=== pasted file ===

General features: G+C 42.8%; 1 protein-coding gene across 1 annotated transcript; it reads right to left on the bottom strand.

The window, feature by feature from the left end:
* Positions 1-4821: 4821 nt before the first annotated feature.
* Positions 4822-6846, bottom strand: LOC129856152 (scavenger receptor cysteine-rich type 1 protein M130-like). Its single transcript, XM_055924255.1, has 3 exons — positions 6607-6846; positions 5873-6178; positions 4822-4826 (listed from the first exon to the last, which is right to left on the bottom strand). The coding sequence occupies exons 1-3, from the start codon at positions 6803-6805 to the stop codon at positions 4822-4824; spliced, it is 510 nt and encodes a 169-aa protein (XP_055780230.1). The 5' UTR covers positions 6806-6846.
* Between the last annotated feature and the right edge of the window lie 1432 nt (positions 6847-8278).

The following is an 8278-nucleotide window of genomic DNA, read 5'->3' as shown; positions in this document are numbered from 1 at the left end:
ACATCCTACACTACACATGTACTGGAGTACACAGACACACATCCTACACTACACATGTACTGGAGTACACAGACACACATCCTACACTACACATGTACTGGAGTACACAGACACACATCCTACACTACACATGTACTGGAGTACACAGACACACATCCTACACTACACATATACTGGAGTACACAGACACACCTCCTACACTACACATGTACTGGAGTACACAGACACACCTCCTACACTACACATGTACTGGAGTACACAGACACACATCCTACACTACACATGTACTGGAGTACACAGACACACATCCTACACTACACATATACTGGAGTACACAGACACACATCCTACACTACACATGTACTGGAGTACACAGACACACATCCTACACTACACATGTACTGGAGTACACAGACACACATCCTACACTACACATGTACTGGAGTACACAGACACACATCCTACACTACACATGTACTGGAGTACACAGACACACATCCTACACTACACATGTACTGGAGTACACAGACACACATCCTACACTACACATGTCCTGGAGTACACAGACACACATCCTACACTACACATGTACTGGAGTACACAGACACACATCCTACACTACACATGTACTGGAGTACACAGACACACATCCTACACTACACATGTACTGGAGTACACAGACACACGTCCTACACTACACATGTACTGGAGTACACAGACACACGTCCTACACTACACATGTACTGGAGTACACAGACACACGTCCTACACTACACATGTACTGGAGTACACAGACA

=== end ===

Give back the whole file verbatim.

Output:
General features: G+C 42.8%; 1 protein-coding gene across 1 annotated transcript; it reads right to left on the bottom strand.

The window, feature by feature from the left end:
* Positions 1-4821: 4821 nt before the first annotated feature.
* Positions 4822-6846, bottom strand: LOC129856152 (scavenger receptor cysteine-rich type 1 protein M130-like). Its single transcript, XM_055924255.1, has 3 exons — positions 6607-6846; positions 5873-6178; positions 4822-4826 (listed from the first exon to the last, which is right to left on the bottom strand). The coding sequence occupies exons 1-3, from the start codon at positions 6803-6805 to the stop codon at positions 4822-4824; spliced, it is 510 nt and encodes a 169-aa protein (XP_055780230.1). The 5' UTR covers positions 6806-6846.
* Between the last annotated feature and the right edge of the window lie 1432 nt (positions 6847-8278).

The following is an 8278-nucleotide window of genomic DNA, read 5'->3' as shown; positions in this document are numbered from 1 at the left end:
ACATCCTACACTACACATGTACTGGAGTACACAGACACACATCCTACACTACACATGTACTGGAGTACACAGACACACATCCTACACTACACATGTACTGGAGTACACAGACACACATCCTACACTACACATGTACTGGAGTACACAGACACACATCCTACACTACACATATACTGGAGTACACAGACACACCTCCTACACTACACATGTACTGGAGTACACAGACACACCTCCTACACTACACATGTACTGGAGTACACAGACACACATCCTACACTACACATGTACTGGAGTACACAGACACACATCCTACACTACACATATACTGGAGTACACAGACACACATCCTACACTACACATGTACTGGAGTACACAGACACACATCCTACACTACACATGTACTGGAGTACACAGACACACATCCTACACTACACATGTACTGGAGTACACAGACACACATCCTACACTACACATGTACTGGAGTACACAGACACACATCCTACACTACACATGTACTGGAGTACACAGACACACATCCTACACTACACATGTCCTGGAGTACACAGACACACATCCTACACTACACATGTACTGGAGTACACAGACACACATCCTACACTACACATGTACTGGAGTACACAGACACACATCCTACACTACACATGTACTGGAGTACACAGACACACGTCCTACACTACACATGTACTGGAGTACACAGACACACGTCCTACACTACACATGTACTGGAGTACACAGACACACGTCCTACACTACACATGTACTGGAGTACACAGACA